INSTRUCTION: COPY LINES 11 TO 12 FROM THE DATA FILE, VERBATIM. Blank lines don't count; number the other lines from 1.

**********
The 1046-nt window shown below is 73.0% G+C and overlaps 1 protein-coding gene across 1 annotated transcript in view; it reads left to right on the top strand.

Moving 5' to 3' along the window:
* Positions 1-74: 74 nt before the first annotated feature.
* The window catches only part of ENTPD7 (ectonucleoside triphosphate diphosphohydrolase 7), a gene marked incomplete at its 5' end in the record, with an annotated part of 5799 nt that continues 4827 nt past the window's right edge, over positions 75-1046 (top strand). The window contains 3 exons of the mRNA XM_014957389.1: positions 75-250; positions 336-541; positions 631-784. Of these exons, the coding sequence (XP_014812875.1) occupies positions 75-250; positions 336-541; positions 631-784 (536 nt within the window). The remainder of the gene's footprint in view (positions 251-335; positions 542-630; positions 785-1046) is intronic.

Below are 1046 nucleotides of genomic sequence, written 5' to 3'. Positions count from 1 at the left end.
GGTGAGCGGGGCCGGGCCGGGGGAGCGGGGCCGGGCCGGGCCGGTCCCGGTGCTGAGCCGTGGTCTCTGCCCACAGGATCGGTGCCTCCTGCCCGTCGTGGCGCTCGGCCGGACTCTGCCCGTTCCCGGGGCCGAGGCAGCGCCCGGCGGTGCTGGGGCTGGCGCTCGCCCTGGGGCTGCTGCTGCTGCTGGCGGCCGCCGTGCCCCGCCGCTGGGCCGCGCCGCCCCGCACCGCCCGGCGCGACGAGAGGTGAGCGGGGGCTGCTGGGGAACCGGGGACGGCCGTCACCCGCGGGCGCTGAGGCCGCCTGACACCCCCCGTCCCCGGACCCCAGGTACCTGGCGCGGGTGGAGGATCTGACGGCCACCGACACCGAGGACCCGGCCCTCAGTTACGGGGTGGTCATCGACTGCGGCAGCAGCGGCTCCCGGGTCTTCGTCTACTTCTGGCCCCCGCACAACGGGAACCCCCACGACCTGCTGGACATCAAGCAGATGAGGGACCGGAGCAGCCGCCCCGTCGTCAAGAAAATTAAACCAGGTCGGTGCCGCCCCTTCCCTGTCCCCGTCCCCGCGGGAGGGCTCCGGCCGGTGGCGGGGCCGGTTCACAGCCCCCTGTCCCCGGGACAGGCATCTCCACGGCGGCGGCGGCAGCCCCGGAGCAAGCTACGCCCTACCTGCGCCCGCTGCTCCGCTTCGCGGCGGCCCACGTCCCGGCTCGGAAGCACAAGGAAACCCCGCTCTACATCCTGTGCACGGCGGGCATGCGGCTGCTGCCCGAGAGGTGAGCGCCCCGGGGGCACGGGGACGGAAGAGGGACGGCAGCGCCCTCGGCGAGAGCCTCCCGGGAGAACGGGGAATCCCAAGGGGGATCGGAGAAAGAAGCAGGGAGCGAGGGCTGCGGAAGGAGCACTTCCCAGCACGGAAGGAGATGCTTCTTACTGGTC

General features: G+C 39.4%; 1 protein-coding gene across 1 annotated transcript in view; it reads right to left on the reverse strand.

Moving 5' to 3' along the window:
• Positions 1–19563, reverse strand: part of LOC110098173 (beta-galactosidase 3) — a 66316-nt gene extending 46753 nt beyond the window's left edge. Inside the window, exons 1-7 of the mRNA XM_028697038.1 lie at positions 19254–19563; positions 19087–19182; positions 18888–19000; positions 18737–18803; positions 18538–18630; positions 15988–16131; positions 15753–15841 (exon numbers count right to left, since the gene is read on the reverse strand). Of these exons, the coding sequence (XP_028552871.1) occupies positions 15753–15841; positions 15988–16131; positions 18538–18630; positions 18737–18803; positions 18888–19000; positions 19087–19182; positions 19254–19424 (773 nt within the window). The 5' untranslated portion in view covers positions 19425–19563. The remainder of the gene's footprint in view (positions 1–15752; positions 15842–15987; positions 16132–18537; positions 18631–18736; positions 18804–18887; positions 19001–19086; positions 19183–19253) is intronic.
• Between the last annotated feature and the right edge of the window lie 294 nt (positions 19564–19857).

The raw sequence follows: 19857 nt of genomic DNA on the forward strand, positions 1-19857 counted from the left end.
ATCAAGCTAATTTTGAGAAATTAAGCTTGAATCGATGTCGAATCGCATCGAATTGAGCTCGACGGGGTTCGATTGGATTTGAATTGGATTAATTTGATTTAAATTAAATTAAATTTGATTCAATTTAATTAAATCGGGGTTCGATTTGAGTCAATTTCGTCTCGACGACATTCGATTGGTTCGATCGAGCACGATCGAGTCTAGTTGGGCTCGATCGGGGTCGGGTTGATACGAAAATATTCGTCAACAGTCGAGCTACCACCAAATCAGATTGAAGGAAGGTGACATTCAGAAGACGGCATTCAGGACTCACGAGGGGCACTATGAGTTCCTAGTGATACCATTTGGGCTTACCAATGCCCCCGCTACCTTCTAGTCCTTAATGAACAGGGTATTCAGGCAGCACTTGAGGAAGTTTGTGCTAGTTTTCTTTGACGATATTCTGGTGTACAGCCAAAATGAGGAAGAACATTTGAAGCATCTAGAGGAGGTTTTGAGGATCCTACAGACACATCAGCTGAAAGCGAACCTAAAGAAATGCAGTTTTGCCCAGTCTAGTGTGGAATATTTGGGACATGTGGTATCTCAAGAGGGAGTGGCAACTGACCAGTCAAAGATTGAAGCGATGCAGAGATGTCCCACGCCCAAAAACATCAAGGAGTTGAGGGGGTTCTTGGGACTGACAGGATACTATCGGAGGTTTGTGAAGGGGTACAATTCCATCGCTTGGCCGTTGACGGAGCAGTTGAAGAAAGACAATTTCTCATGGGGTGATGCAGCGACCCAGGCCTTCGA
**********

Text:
The raw sequence follows: 19857 nt of genomic DNA on the forward strand, positions 1-19857 counted from the left end.
ATCAAGCTAATTTTGAGAAATTAAGCTTGAATCGATGTCGAATCGCATCGAATTGAGCTCGACGGGGTTCGATTGGATTTGAATTGGATTAATTTGATTTAAATTAAATTAAATTTGATTCAATTTAATTAAATCGGGGTTCGATTTGAGTCAATTTCGTCTCGACGACATTCGATTGGTTCGATCGAGCACGATCGAGTCTAGTTGGGCTCGATCGGGGTCGGGTTGATACGAAAATATTCGTCAACAGTCGAGCTACCACCAAATCAGATTGAAGGAAGGTGACATTCAGAAGACGGCATTCAGGACTCACGAGGGGCACTATGAGTTCCTAGTGATACCATTTGGGCTTACCAATGCCCCCGCTACCTTCTAGTCCTTAATGAACAGGGTATTCAGGCAGCACTTGAGGAAGTTTGTGCTAGTTTTCTTTGACGATATTCTGGTGTACAGCCAAAATGAGGAAGAACATTTGAAGCATCTAGAGGAGGTTTTGAGGATCCTACAGACACATCAGCTGAAAGCGAACCTAAAGAAATGCAGTTTTGCCCAGTCTAGTGTGGAATATTTGGGACATGTGGTATCTCAAGAGGGAGTGGCAACTGACCAGTCAAAGATTGAAGCGATGCAGAGATGTCCCACGCCCAAAAACATCAAGGAGTTGAGGGGGTTCTTGGGACTGACAGGATACTATCGGAGGTTTGTGAAGGGGTACAATTCCATCGCTTGGCCGTTGACGGAGCAGTTGAAGAAAGACAATTTCTCATGGGGTGATGCAGCGACCCAGGCCTTCGA